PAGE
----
You’re probably asking, “Topher, what does shopping and hunger have to do with Family Forte?”  I reply, “Shopping while hungry is exactly what weakens the strength of the family.”

In young families, that marriage relationship is such an important bond that needs to be protected, nurtured, and given a firm foundation to grow and flourish.  For example, I chose during my first year of our marriage NOT TO SPEND ONE single night away from Ashley.  Unfortunately, many young couples invest their primary time and energies into their work and their hobbies, neglecting those helpful dating and early marriage habits they once held so dear.  When couples within a young relationship stop feeding the relationships with quality time and quantity time, in effect, they are starving it.  Too often in my profession I see the results of those hungry marriages that get distracted by their main mission while their spouses are away on business or pleasure trips.  I’ve counselled through many tears and heartaches over wandering eyes, adulterous mistakes, and broken relationships.  If you are regularly feeding time and energy into your young marriage in purposeful ways, the relationship is less likely to be distracted by enticing smells and colors in other markets.   Investing your time in your spouse helps them to avoid the impulsive hungry shopper syndrome.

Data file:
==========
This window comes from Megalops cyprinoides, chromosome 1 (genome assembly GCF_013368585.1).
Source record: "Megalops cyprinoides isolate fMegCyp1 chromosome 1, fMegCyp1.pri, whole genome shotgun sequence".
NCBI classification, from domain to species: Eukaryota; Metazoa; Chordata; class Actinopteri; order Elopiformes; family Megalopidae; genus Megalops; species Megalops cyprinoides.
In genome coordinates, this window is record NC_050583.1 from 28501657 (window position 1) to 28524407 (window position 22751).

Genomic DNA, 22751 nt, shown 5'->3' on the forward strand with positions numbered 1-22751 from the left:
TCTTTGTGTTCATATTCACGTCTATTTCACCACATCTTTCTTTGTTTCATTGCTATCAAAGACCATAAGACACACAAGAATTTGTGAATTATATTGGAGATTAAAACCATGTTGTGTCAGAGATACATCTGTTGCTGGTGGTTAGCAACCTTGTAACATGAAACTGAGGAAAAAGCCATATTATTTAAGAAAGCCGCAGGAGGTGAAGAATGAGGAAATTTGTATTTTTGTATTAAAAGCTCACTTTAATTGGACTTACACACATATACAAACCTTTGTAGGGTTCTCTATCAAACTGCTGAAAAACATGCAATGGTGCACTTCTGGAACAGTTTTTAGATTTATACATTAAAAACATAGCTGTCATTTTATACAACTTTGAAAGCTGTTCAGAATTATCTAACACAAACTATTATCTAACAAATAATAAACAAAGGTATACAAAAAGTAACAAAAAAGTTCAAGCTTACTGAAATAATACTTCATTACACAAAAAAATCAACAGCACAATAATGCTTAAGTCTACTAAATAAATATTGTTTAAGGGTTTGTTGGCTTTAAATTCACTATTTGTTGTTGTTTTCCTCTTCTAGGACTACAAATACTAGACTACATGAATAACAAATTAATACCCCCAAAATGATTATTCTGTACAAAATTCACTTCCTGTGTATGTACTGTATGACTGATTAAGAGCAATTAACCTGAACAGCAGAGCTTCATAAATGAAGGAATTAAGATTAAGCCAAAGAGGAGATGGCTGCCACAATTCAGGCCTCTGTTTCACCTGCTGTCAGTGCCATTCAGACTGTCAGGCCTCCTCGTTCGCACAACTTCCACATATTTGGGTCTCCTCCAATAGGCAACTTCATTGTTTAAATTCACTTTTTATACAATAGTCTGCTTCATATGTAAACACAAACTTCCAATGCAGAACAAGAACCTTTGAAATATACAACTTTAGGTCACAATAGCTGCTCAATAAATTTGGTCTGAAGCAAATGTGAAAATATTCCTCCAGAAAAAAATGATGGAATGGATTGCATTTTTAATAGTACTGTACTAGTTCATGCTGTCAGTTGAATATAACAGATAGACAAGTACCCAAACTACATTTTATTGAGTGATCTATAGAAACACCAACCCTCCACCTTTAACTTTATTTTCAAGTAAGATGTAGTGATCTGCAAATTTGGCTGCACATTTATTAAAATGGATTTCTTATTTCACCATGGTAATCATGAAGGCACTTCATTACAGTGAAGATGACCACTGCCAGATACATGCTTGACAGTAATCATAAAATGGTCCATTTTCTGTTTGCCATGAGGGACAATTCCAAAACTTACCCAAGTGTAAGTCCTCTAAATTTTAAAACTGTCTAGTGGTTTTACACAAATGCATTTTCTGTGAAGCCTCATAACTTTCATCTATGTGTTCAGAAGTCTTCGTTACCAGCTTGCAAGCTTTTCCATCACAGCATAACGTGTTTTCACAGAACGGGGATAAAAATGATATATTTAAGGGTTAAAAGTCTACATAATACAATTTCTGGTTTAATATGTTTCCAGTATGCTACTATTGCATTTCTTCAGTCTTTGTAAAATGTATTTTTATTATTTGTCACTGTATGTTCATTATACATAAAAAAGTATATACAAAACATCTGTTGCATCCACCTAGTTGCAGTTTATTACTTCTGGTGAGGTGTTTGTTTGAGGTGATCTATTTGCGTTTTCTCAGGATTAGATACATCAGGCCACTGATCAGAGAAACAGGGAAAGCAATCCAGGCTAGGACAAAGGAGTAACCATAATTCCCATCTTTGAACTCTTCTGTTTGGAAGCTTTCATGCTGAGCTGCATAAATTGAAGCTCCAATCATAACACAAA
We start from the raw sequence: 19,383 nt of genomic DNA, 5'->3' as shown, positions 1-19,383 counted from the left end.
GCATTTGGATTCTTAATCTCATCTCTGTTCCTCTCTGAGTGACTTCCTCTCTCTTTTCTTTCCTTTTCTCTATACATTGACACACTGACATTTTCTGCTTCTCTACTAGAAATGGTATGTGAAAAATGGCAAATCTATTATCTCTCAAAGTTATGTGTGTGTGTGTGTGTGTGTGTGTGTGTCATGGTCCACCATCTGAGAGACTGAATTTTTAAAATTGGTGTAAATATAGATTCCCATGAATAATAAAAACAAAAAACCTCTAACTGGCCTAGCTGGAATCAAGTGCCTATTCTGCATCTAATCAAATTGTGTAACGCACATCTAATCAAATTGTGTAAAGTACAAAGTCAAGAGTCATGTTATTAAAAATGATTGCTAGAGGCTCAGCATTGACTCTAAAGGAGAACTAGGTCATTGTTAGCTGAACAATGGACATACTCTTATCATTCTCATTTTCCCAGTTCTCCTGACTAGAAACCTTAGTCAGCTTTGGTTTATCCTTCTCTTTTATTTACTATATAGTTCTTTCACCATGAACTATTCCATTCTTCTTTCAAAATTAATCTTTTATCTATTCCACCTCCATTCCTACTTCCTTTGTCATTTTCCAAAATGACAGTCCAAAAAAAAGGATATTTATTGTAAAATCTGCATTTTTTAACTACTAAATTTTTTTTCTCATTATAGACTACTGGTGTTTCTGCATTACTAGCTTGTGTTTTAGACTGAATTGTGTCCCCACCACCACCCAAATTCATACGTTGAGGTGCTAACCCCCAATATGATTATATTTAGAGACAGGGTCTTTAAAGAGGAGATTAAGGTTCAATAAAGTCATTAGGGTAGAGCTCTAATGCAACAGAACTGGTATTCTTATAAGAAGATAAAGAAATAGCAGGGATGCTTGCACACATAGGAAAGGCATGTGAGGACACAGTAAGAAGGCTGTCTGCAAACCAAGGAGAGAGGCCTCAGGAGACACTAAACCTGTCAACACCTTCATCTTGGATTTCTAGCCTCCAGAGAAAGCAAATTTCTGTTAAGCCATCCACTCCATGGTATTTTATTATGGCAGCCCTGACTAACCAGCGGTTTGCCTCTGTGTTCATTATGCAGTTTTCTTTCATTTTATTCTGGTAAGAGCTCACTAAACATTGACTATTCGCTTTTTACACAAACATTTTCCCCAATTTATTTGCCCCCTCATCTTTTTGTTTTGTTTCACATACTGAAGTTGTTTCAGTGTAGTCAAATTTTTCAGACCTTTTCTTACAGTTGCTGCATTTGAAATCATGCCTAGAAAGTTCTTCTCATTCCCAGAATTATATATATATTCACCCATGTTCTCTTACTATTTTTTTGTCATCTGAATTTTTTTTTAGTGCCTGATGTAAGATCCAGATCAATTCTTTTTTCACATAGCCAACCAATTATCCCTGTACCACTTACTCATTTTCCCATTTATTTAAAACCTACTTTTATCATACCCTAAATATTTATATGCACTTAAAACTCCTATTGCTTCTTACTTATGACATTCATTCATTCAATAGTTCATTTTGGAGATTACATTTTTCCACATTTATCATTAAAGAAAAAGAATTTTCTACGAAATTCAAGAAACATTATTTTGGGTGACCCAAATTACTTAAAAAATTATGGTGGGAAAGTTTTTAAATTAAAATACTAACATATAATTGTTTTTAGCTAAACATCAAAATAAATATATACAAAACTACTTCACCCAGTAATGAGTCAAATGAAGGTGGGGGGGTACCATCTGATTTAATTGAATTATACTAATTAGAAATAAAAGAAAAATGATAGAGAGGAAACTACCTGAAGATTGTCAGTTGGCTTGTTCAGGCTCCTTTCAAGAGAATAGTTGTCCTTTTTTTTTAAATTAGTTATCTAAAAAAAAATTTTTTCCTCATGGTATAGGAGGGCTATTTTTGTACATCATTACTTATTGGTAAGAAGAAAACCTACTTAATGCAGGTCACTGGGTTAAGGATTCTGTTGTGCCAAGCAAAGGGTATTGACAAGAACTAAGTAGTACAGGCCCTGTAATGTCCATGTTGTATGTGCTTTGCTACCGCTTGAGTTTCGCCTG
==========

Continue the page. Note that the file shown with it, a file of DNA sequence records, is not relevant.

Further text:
I’m excited to see the rise in Daddy/Daughter & Mother/Son date nights within our culture because it seems as though someone has grasped the concept of hungry shoppers.  According to, a daughter learns what it is to be cherished and affirmed for who she is most from her father.  The protection and stability a son needs for confidence and self-esteem is typically given by time and attention invested by his parents.  Our girls learn what appropriate physical touch and boundaries are from spending quality time with that man she trusts, her dad.  Our sons learn how a woman should treat a man and vice versa by observing quality time invested at home with mom and dad.  Sadly, too many families are sending their young men and women into the world as hungry shoppers.  Rather than being fulfilled with a solid lasting relationship with their parents, they crave attention in many inappropriate ways.  Like the hungry shopper who will grab a candy bar off the shelf on impulse to satisfy a craving, we see young adults entering many destructive short-term relationships because they were unfulfilled.  We, as parents, can help guide our young adults into positive and beautiful relationships as they mature by continuing to give them the affirmation, stability, and attention they need and thereby avoid the pitfalls of hungry shopping.